Downbursts roll through the Mountain State Tuesday


CLARKSBURG, W.Va. – Rounds of strong thunderstorms came through north central West Virginia Tuesday afternoon.

This thunderstorm produced a strong surge of air that blew wind gusts up to 40 MPH in all directions in the northern half of the Mountain State. This is called a downburst.

Strong thunderstorm and rain shaft in the valley below University Town Centre in Granville. Picture: Ash Cutright

According to the National Weather Service, a downburst begins with a strong thunderstorm with a powerful updraft.

This will allow the cloud to stretch vertically and allow for raindrops and ice pellets (or hailstones) to begin development.

Hailstones falling in Frametown, WV in Braxton County. Video: Brandy Dellinger

Once hail and heavy rain begin to form, colder air builds in the middle of the cumulonimbus (or storm) cloud.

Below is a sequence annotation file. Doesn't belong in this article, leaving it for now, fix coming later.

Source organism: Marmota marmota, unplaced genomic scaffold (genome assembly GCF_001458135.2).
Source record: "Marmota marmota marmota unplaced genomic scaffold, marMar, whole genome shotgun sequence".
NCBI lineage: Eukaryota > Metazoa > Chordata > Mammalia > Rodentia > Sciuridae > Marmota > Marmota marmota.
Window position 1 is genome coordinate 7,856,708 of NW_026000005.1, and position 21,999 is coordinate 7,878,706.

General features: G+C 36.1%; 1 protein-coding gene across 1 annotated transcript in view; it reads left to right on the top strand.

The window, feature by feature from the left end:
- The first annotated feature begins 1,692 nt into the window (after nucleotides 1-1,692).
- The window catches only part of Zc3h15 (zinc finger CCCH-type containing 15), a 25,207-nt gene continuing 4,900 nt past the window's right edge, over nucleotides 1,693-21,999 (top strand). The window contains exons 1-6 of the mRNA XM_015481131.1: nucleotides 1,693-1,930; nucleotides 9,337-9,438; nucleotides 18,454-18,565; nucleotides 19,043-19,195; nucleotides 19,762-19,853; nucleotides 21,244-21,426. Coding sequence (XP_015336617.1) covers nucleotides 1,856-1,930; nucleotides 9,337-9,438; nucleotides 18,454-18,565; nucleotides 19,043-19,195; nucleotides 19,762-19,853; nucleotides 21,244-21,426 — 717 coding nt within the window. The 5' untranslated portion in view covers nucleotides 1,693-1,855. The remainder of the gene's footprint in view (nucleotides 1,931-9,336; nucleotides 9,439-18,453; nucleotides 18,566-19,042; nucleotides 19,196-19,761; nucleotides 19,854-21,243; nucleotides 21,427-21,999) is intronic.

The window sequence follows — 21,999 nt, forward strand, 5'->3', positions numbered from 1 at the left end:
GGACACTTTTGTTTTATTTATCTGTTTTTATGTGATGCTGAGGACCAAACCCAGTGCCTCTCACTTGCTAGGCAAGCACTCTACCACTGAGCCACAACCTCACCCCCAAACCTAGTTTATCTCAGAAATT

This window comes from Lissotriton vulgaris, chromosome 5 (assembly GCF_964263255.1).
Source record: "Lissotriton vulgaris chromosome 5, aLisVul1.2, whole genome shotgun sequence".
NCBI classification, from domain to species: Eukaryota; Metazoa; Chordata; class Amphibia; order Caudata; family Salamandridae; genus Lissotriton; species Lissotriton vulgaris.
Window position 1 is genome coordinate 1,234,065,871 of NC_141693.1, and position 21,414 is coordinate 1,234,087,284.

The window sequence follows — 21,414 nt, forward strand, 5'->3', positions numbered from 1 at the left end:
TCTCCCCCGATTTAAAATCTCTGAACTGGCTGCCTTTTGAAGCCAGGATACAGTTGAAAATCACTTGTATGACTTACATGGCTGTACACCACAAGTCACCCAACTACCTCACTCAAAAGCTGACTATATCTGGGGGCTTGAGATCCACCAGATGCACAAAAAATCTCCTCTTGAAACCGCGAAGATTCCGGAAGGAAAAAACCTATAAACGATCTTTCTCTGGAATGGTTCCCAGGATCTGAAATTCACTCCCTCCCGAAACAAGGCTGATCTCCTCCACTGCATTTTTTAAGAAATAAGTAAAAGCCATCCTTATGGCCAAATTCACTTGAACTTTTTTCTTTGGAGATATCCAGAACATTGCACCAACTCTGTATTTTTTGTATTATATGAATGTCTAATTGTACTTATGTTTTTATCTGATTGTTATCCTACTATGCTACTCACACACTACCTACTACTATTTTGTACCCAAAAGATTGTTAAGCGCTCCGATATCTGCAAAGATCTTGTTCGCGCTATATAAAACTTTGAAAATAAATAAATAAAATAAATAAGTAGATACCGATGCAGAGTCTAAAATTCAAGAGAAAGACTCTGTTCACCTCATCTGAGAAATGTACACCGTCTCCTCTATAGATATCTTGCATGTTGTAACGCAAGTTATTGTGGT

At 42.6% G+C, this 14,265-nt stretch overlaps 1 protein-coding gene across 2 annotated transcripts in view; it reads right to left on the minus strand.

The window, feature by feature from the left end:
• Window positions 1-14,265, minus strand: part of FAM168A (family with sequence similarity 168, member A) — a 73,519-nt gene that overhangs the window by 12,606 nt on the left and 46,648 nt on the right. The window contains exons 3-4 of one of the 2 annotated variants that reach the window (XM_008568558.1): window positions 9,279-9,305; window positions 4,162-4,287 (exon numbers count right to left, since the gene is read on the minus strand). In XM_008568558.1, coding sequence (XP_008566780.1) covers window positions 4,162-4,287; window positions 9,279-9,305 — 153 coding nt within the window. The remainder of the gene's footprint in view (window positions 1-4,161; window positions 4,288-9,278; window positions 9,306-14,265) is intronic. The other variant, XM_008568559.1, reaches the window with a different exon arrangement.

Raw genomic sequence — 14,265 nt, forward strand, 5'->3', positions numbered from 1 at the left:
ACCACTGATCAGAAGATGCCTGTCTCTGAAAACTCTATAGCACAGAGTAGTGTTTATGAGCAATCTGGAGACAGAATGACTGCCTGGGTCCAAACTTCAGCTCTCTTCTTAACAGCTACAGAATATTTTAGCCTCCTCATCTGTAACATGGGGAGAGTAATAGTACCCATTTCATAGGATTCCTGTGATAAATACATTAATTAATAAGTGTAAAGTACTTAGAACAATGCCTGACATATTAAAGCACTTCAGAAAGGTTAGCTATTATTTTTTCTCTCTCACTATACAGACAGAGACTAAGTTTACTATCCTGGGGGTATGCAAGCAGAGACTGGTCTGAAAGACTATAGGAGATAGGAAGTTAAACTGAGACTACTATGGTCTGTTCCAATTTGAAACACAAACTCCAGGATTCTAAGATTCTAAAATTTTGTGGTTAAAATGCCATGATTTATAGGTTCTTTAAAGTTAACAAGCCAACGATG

This causes the updraft to weaken and allows hailstones and heavy rain to fall from the storm cloud.

Downburst over Morgantown. Picture: Ash Cutright
Hailstone in Lefthand, WV in Roane County. Picture: Bridget Nicole

Once the updraft collapses, a strong burst of air from the storm pushes downward toward the ground and spreads strong wind gusts in all directions.

Rain from the downburst in Morgantown. Picture: Ash Cutright

This could cause power outages, flooding, and downed tree limbs from the burst of heavy rain and damaging wind gusts.

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